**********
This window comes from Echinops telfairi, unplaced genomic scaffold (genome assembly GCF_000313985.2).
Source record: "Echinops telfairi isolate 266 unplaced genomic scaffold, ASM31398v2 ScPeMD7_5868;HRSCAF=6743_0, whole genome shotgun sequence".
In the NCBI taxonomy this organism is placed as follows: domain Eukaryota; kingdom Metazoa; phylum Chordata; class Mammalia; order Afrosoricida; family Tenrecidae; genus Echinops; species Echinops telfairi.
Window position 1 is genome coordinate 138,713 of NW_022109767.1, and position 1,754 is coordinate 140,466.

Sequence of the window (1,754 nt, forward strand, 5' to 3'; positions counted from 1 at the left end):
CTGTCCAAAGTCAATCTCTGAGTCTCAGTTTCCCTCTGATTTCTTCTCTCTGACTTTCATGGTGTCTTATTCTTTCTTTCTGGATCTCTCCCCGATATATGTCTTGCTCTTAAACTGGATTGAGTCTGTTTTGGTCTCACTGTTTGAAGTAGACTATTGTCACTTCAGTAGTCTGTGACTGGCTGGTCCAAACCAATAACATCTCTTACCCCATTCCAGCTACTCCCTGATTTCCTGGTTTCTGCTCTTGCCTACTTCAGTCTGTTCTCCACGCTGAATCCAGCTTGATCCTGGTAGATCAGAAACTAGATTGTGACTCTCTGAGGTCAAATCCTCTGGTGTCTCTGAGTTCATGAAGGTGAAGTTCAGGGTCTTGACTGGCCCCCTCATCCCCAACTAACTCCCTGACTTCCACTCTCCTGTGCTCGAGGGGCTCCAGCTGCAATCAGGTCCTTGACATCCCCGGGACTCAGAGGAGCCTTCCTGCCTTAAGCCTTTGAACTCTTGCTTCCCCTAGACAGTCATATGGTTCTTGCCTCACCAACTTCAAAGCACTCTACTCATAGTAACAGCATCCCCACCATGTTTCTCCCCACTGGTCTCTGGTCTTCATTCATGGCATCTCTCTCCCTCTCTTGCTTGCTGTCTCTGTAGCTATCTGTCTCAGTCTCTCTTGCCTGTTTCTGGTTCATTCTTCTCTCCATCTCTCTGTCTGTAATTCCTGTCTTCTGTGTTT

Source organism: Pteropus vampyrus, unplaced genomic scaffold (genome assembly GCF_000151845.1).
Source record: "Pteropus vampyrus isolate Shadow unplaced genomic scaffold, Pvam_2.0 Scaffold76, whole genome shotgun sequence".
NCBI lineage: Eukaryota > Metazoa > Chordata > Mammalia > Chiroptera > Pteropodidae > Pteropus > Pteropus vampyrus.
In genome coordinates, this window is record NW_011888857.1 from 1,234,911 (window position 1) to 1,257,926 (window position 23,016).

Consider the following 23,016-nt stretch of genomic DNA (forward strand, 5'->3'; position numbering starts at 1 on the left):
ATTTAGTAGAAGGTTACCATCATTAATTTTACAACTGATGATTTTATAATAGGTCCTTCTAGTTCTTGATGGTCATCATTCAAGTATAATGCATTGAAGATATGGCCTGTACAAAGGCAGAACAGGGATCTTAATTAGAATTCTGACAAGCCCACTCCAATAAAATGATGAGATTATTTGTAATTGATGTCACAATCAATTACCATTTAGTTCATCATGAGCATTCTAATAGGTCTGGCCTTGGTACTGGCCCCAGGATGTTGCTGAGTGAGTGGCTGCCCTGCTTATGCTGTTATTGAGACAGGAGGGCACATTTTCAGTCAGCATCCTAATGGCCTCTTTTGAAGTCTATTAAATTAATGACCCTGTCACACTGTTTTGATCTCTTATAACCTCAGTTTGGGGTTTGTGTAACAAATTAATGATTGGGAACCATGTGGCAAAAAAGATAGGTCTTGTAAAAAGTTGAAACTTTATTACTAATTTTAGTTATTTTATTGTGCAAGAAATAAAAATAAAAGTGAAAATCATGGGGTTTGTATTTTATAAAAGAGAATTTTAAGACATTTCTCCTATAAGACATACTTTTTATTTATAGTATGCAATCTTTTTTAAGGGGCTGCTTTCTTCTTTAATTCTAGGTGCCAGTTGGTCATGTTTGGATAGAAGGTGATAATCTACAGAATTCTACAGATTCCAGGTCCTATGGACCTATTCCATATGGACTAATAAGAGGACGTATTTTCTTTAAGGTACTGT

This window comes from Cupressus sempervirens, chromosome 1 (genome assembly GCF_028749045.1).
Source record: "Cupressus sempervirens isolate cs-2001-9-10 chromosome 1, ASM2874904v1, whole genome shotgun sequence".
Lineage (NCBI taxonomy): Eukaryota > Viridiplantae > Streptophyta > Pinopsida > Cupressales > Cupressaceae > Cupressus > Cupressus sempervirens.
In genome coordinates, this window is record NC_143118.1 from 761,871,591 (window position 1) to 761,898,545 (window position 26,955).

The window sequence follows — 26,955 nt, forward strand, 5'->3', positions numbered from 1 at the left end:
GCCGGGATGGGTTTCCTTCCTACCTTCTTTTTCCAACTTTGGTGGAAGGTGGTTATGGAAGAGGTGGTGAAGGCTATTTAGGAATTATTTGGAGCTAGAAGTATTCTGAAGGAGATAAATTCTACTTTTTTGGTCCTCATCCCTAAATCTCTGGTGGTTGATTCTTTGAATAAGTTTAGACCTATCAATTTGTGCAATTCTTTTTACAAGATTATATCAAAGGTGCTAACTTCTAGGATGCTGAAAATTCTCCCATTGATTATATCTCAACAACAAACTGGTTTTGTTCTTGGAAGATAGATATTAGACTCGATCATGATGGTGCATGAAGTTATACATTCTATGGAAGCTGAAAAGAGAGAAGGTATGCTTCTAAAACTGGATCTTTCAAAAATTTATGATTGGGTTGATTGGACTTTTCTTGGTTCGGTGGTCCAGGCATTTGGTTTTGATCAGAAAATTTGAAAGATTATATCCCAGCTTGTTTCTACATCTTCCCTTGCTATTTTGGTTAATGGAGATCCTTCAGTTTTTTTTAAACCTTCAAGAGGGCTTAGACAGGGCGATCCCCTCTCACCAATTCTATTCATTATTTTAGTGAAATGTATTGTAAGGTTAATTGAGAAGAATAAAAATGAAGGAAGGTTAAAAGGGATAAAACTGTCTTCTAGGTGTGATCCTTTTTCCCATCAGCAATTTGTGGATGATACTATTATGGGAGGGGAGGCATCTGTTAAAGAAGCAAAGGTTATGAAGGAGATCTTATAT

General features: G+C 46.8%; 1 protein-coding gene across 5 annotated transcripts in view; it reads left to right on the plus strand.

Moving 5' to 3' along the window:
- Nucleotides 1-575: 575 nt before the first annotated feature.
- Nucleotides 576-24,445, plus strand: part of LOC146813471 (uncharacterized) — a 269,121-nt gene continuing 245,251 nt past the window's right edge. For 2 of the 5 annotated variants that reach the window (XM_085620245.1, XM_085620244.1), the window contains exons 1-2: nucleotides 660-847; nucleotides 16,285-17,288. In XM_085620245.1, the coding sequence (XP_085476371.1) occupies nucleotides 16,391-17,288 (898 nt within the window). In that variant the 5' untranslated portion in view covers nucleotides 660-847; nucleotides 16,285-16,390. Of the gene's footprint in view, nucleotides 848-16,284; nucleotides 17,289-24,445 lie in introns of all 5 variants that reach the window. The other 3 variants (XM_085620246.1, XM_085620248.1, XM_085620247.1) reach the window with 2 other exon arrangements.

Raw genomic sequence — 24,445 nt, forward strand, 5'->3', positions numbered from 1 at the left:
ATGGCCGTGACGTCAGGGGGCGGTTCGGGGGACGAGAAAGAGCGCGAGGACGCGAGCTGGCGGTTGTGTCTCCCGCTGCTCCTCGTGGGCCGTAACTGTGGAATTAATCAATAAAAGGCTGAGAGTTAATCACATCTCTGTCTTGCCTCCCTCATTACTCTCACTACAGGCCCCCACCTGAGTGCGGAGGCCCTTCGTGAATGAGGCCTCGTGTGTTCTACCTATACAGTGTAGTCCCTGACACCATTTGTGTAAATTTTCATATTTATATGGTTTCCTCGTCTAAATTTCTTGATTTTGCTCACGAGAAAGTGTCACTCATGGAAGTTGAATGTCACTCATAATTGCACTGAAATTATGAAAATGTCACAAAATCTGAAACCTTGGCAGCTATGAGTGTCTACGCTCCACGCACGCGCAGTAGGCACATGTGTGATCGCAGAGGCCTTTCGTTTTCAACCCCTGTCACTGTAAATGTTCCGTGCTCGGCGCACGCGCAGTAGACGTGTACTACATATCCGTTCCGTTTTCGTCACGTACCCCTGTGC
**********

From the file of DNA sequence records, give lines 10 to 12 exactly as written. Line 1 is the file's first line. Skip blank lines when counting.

In genome coordinates, this window is record NW_011888857.1 from 1,234,911 (window position 1) to 1,257,926 (window position 23,016).

Consider the following 23,016-nt stretch of genomic DNA (forward strand, 5'->3'; position numbering starts at 1 on the left):
ATTTAGTAGAAGGTTACCATCATTAATTTTACAACTGATGATTTTATAATAGGTCCTTCTAGTTCTTGATGGTCATCATTCAAGTATAATGCATTGAAGATATGGCCTGTACAAAGGCAGAACAGGGATCTTAATTAGAATTCTGACAAGCCCACTCCAATAAAATGATGAGATTATTTGTAATTGATGTCACAATCAATTACCATTTAGTTCATCATGAGCATTCTAATAGGTCTGGCCTTGGTACTGGCCCCAGGATGTTGCTGAGTGAGTGGCTGCCCTGCTTATGCTGTTATTGAGACAGGAGGGCACATTTTCAGTCAGCATCCTAATGGCCTCTTTTGAAGTCTATTAAATTAATGACCCTGTCACACTGTTTTGATCTCTTATAACCTCAGTTTGGGGTTTGTGTAACAAATTAATGATTGGGAACCATGTGGCAAAAAAGATAGGTCTTGTAAAAAGTTGAAACTTTATTACTAATTTTAGTTATTTTATTGTGCAAGAAATAAAAATAAAAGTGAAAATCATGGGGTTTGTATTTTATAAAAGAGAATTTTAAGACATTTCTCCTATAAGACATACTTTTTATTTATAGTATGCAATCTTTTTTAAGGGGCTGCTTTCTTCTTTAATTCTAGGTGCCAGTTGGTCATGTTTGGATAGAAGGTGATAATCTACAGAATTCTACAGATTCCAGGTCCTATGGACCTATTCCATATGGACTAATAAGAGGACGTATTTTCTTTAAGGTACTGT